Book Review: Thomas Jefferson’s Crème Brûlée by Thomas J. Craughwell

Article first published as Book Review: Thomas Jefferson’s Crème Brûlée: How a Founding Father and His Slave James Hemings Introduced French Cuisine to America by Thomas J. Craughwell on Blogcritics.

Thomas Jefferson’s Crème Brûlée: How a Founding Father and His Slave James Hemings Introduced French Cuisine to America by Thomas J. Craughwell is a non-fiction book which covers the time Jefferson spent as an ambassador in Europe from a culinary point of view. At the time, Hemings was 20 years younger then Jefferson and brother to the young Sally Hemings.

The pub­lisher is giv­ing away one copy to three (3) winners of this book –to enter fill out the Raf­fle­copt­ter form at the end of the post

  • 256 pages
  • Publisher: Quirk Books
  • Language: English
  • ISBN-10: 1594745781
Book Review Thomas Jeffersons Creme Brulee
My rating for Thomas Jefferson’s Crème Brûlée – 4
Buy this book in paper or electronic format*

I was excited to read Thomas Jefferson’s Crème Brûlée: How a Founding Father and His Slave James Hemings Introduced French Cuisine to America by Thomas J. Craughwell, I have read a few books about Thomas Jefferson but never from this perspective. I even went to the local liquor store and picked up Thomas Jefferson’s Tavern Ale from the Yards Brewing Co. in preparation (an ale made from recipes found in a tavern by Monticello which Jefferson used to frequent.  Smooth, medium body, unique, bitter and interesting).

The introduction to Jefferson’s culinary palate was actually a children’s’ book I bought our daughter before we went to Monticello (Jefferson’s home) which quickly became a family favorite. The book, Thomas Jefferson’s Feast by Frank Murphy,  has 2-3 pages about Jefferson’s dumb waiter which was the big draw for my kids during the tour.

Thomas Jefferson's Feast

It is well known that Thomas Jefferson liked the good things in life, wine, cheese, food and company. While this book is not an academic treatment of the Founding Father it is a very interesting book about a fascinating man who found himself in the middle of history making events on both sides of the Atlantic.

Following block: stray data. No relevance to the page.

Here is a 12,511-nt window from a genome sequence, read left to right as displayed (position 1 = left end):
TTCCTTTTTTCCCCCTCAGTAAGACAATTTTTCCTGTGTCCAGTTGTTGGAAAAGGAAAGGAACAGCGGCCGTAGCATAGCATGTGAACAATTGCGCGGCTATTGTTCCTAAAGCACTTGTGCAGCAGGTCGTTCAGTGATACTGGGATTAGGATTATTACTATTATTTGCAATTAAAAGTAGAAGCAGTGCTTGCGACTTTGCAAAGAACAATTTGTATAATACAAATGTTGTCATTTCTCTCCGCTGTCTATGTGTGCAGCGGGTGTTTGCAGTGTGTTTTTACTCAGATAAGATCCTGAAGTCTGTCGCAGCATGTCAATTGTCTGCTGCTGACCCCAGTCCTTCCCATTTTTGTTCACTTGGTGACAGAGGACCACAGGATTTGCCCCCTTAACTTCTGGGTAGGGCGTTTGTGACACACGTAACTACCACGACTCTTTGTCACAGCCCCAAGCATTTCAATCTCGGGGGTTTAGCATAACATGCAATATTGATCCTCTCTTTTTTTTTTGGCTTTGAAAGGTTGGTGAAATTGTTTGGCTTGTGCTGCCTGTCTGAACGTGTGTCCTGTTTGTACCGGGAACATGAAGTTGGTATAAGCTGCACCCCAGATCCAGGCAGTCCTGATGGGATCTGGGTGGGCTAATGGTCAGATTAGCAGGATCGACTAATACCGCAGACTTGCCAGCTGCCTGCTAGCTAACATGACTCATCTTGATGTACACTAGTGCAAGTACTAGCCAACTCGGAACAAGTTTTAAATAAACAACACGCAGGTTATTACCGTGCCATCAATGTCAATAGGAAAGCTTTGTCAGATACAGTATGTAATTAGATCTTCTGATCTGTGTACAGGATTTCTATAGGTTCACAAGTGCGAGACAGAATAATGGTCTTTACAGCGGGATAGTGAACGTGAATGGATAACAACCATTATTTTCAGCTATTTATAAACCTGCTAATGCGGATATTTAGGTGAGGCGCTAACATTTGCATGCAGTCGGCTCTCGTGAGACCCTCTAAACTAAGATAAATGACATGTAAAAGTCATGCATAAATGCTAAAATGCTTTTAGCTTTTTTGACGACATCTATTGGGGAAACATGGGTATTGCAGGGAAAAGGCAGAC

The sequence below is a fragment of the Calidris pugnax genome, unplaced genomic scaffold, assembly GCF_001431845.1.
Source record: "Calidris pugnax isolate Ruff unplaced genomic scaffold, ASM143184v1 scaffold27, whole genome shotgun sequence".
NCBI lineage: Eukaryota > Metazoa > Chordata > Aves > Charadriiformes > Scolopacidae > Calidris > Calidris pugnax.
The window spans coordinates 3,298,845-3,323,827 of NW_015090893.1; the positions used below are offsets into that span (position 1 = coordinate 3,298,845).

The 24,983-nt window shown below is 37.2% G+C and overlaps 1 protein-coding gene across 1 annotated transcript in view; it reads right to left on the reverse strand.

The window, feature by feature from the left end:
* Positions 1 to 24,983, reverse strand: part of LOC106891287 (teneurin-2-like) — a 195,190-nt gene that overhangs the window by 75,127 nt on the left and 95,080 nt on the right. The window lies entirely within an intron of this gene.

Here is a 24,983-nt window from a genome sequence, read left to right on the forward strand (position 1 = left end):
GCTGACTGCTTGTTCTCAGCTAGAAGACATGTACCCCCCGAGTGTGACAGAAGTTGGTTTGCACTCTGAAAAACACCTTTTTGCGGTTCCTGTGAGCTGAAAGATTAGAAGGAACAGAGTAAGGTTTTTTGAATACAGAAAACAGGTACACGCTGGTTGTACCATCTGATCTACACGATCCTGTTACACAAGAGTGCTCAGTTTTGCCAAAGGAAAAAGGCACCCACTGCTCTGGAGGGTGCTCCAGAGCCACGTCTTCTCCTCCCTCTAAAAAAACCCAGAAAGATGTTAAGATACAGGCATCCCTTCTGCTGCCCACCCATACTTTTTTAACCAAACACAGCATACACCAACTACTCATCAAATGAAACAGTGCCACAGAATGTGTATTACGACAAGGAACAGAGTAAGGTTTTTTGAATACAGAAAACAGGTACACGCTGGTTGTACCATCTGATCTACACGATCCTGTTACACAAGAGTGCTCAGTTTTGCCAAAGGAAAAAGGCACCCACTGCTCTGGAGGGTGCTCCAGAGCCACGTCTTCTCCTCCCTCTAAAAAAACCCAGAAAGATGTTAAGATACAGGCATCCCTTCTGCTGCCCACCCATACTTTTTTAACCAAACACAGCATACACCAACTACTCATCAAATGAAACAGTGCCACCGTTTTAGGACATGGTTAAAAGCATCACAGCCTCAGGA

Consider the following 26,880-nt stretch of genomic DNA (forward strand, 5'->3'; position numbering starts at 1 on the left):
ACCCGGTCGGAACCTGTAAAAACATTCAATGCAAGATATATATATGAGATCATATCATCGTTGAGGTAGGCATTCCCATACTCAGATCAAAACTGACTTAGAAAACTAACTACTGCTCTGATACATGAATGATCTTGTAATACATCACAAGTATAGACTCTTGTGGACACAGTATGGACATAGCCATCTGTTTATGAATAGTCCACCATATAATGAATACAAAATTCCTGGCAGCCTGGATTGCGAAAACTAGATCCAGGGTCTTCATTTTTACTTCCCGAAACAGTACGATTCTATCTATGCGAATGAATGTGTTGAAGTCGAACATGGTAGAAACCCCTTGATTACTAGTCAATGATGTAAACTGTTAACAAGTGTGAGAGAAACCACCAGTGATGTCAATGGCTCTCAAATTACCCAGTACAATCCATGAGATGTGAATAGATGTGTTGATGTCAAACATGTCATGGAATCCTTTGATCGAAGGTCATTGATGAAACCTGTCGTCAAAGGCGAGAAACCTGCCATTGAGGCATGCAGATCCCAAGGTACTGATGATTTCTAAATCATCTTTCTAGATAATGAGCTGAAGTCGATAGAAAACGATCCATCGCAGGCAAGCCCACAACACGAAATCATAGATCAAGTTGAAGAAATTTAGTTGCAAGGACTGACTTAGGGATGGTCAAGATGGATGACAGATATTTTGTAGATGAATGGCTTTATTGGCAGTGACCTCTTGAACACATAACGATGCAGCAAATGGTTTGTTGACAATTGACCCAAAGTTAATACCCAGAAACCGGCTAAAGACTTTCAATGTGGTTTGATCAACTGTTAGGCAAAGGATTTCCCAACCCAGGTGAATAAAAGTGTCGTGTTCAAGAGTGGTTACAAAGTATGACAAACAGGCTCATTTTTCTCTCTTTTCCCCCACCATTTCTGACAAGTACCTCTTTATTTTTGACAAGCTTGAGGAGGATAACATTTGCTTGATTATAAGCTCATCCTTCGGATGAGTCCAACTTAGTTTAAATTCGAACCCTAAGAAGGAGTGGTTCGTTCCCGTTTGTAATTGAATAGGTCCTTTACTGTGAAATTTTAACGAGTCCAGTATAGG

The story revolves around Jefferson’s time in Europe, especially France and, as the title suggests, concentrates on his culinary exploits as well as an overview lesson in the French Revolution. The other main character in the book is Jefferson’s slave, James Hemming, who mastered French cooking and the French language. After finishing to read this book, I actually wanted to learn more about James who seems to me never got his full due for introducing the French cuisine to America.

I loved the culinary anecdotes in the book, the introduction of the potato to Europe,  Jefferson’s developing taste in wine , such exotic dishes as pommel frites (French fries) and macaroni and cheese (which were served in fancy dinners). I did not realize that in exchange for James mastering the secrets of the French kitchen, Jefferson promised him his freedom (and eventually even made good on the promise) as long as he taught other slaves his skills.

I found the book lacking on the culinary exploits of Mr. Jefferson until I read the appendix. Strangely enough, the appendix was what I was expecting the book to be and added much to the narrative and tied up the book together nicely.

The book is short (less than 200 pages including the appendix) with a few recipes to boot and is an excellent addition to any library, culinary or history. The relationship between Jefferson and Hemings is one of the strangest, yet productive one I have encountered  during my readings on this particular time period.

Related Reads:
Amer­i­can Sphinx: The Char­ac­ter of Thomas Jef­fer­son by Joseph J. Ellis

Thomas Jefferson is known as a man of many roles: Founding Father, philosopher, politician, President, slave owner and gentleman farmer. But Jefferson was also a gourmand. In 1784, when appointed to be a minister in France, Jefferson, accompanied by his slave James Hemings embarked on a grand adventure with many historical outcomes.

While James Hemings was learning to be a master chef, Jefferson became familiar with French cuisine, wine, culinary tools and gadgets as well as agricultural cultivation techniques. When the two men returned, they brought with them a colorful narrative as well as new delicacies such as pasta, French fries, champagne, macaroni and cheese and, of course, crème brûlée.

Buy this book in paper or electronic format*


  • Give­away ends: Octo­ber 15 2012

  • US/Canada Ship­ping Addresses Only

  • No PO Boxes

  • Win­ners will have 24 hours to write back with their address, oth­er­wise an alter­nate win­ner will be picked

Congratulations:name as email@, bringhamsweeps@, mbaron@

Zohar – Man of la Book
Disclaimer: I got this book for free.
*Ama­zon links point to an affil­i­ate account

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